Over the past twenty years, there has been a significant shift in global demographics, as age-related and long-term chronic conditions have become the most significant challenge for the healthcare systems.
Structural trends such as the ageing of the population, changes in lifestyle and living conditions, the increase in the diffusion of mental health problems that can lead to significantly poorer health outcomes and reduced quality of life, have created the preconditions for an increase in the diffusion of chronic diseases. Additionally, medical technologies for the diagnosis and treatment continue to advance in sophistication and cost, and this will probably put an even greater financial burden on consumers.
A good portrait of this scenario is provided by the report “What Level of Long-Term Services and Supports Do Retirees Need?”, published by the Center for Retirement Research at Boston College. Based on two decades of data from the Health and Retirement Study, the analysis classifies the severity of care needs.
The results show that one-fifth of 65-year-olds will die without ever requiring substantial long-term care, while about one-quarter will have severe needs. Regarding the rest of the retirees, 22% will experience minimal needs and 38% will experience moderate needs. Then, the report also shows that the demographic patterns are as you would expect: married and highly educated individuals, whites, and those who report excellent health will need relatively little in terms of support, while single individuals, those without a high school diploma, Blacks and Hispanics, and those who report poor health will need a lot of support.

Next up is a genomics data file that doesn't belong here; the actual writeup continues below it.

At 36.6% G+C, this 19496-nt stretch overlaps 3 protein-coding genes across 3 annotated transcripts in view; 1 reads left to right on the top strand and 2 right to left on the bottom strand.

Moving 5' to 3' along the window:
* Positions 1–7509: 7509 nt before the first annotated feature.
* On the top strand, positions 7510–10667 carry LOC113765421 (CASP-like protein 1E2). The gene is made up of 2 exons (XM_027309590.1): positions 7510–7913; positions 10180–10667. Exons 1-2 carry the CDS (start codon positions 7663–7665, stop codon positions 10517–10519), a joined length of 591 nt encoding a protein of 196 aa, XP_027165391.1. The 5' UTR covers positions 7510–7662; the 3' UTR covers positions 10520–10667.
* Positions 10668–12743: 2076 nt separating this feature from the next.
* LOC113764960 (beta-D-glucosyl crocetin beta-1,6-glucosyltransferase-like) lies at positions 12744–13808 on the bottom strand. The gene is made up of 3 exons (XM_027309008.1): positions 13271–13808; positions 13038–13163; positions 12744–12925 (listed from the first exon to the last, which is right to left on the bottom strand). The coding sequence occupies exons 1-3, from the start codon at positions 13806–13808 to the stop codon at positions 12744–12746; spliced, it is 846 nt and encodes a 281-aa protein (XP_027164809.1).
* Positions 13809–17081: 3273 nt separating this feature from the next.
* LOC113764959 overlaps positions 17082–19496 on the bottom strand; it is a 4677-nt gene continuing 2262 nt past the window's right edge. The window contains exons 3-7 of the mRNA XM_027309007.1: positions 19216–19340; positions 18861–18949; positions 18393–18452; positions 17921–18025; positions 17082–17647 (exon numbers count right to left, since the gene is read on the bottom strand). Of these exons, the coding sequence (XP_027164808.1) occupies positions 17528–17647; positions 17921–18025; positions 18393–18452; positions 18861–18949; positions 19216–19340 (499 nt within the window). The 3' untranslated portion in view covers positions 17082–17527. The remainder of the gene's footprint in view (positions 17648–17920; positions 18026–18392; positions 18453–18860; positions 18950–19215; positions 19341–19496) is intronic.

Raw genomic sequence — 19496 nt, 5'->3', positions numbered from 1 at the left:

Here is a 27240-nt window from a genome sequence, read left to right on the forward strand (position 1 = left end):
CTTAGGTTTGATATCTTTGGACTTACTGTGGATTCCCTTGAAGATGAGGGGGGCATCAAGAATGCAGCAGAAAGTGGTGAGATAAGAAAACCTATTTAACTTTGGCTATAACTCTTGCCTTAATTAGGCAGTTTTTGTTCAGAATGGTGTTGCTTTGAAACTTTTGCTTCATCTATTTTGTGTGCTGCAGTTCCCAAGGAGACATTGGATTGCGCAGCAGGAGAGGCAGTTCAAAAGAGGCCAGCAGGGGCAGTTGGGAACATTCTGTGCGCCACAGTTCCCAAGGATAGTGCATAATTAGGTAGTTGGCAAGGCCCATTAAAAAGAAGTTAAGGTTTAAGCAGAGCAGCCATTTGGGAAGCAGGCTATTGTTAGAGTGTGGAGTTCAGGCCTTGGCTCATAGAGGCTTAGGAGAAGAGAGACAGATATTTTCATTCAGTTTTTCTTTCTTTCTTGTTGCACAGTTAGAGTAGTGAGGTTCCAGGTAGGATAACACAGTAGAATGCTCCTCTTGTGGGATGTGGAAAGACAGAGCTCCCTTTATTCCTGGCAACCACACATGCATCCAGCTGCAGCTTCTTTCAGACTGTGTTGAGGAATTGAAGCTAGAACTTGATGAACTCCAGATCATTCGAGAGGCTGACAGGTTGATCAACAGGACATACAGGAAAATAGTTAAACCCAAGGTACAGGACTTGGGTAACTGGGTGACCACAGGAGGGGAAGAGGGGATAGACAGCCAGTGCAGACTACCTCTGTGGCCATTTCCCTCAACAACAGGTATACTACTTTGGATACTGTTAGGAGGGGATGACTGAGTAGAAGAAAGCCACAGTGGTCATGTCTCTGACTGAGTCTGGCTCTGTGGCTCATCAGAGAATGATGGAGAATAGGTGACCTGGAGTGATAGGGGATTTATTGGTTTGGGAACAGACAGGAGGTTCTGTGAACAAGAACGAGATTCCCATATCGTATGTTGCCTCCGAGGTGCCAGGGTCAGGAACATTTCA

This is a highly complex scenario, in front of which governments and institutions are discussing in order to understand what action to take, starting with pension system reforms. For instance, thinking of the European Union and its post-covid Recovery Plan, pension spending is now at the top of the agenda, as the EU Commission requested governments to invest in the implementation of reforms capable of reducing the enormous costs of pensions, to promote growth through public and social investments.
Thinking of the role that the insurance industry can play to meet the new health care needs resulting from an ageing population, the Geneva Association recently published an insightful report titled “New Care Models: How insurers can rise to the challenge of older and sicker societies”. As per its title, the study suggests the adoption of the so-called New Care Models (NCMs) – an approach to care delivery that aims to both improve consumer experiences and health outcomes, while also cutting costs.
New Care Models employ a variety of approaches that emphasize disease prevention and health promotion, proactive management of people with chronic disease, the improvement the consumer experiences, and collaboration across health and social care disciplines. This involves multi-professional partnerships to coordinate care for people with physical and mental health needs, community-based or home-based alternatives, or the institutionalization in hospitals or residential homes.
In this model, insurers would have a role, based on three different suggestions:
1 – “Enhance the value proposition of NCMs”. Insurers need to go beyond the simple ideas of choice and convenience, in order to promote their value to consumers, distributors, and providers.
2 – “Assume the role of a strategic payer”. Insurers need to become a strategic orchestrator of services, ensuring a favourable supply-side condition that can deliver on the promise of New Care Models made to policyholders.
3 – “Create a cradle-to-grave joint health-life proposition”. As both life and health insurance solutions seek to expand by becoming attractive to new market segments, insurers should identify the strategic touchpoints of the two lines of business.